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Wetlands Extremely Dry in Central, Western Parts of State

The North Dakota Game and Fish Department's annual fall wetland survey indicates approximately 23 percent fewer wetlands available for duck hunting than last year. Mike Szymanski, migratory game bird biologist, said the number of wetlands decreased statewide, but huntable conditions persist further east in the state.

"Hunters will definitely need to get out and scout to find places to hunt," Szymanski said.

Most of the state had little spring run-off, but the northeastern and southeastern portions of the state had more water carry over from last fall, Szymanski said. Additionally, heavy rains in late September in some isolated areas further east likely improved conditions after the survey was completed.

Wetland numbers continue to decline in the central and northwestern portions of the state as drought conditions persist. "Few wetlands remain in the western two-thirds of the state, and although conditions declined statewide, the eastern one-third of the state certainly has huntable water," Szymanski said.

Wetland habitats across North Dakota have been declining in recent years due to drought. Minimal runoff because of a lack of snow, and infrequent summer rains, did not replenish wetlands any further than about 20 miles west of U.S. Highway 281, Szymanski said. "Drying of wetlands is all part of the natural cycle that they need to go through to remain productive," he added. "Unfortunately, many places that people have hunted in recent years will likely be dry again, or for the first time in many years."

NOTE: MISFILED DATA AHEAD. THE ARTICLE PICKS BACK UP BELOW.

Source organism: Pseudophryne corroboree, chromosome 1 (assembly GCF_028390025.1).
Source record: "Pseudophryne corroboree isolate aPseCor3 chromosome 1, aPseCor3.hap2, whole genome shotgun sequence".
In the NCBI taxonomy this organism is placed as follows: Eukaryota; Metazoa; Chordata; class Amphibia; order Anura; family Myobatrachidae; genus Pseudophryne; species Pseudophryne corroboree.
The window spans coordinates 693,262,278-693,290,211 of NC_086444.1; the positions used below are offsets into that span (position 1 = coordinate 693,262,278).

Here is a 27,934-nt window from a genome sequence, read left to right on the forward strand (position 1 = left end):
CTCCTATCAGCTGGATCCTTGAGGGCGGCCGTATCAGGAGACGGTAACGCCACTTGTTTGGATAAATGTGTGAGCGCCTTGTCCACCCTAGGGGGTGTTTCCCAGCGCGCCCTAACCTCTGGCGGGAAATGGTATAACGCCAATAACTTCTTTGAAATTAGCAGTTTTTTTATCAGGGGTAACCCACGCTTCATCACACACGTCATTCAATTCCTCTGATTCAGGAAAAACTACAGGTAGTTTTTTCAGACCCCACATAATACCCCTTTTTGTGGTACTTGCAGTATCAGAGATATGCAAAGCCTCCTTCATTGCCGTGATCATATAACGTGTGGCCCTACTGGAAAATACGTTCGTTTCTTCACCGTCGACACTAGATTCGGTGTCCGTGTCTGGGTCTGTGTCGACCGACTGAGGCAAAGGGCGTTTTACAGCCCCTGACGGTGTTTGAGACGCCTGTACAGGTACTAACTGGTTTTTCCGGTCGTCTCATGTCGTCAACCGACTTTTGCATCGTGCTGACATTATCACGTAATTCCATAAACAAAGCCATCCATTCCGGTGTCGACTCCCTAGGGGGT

The wetland survey is conducted in mid-September just prior to the waterfowl hunting season to provide an assessment of conditions duck hunters can expect.
 

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The couple inches we got around here a few days ago didn't hurt. Some of the sloughs that have been bone dry all Summer have a bit of water in them...
 

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Wished you guys got the rain and snow we have received this year. On a positive side these droughts will hopefully curve the giant reeds and milfoil from spreading any more than it needs to. Last year we saw an increase in exotic vegetation on many wetlands that were not present in years past.
 

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I've got a question..
How many years has it been since North Dakota has received average or above average precipitation in the northwest to southeast waterfowl region?
Please, don't reply with some link from some weather internet site. I simply would like to hear from those of you who follow the weather.
From my recollection, it was 2002.
 
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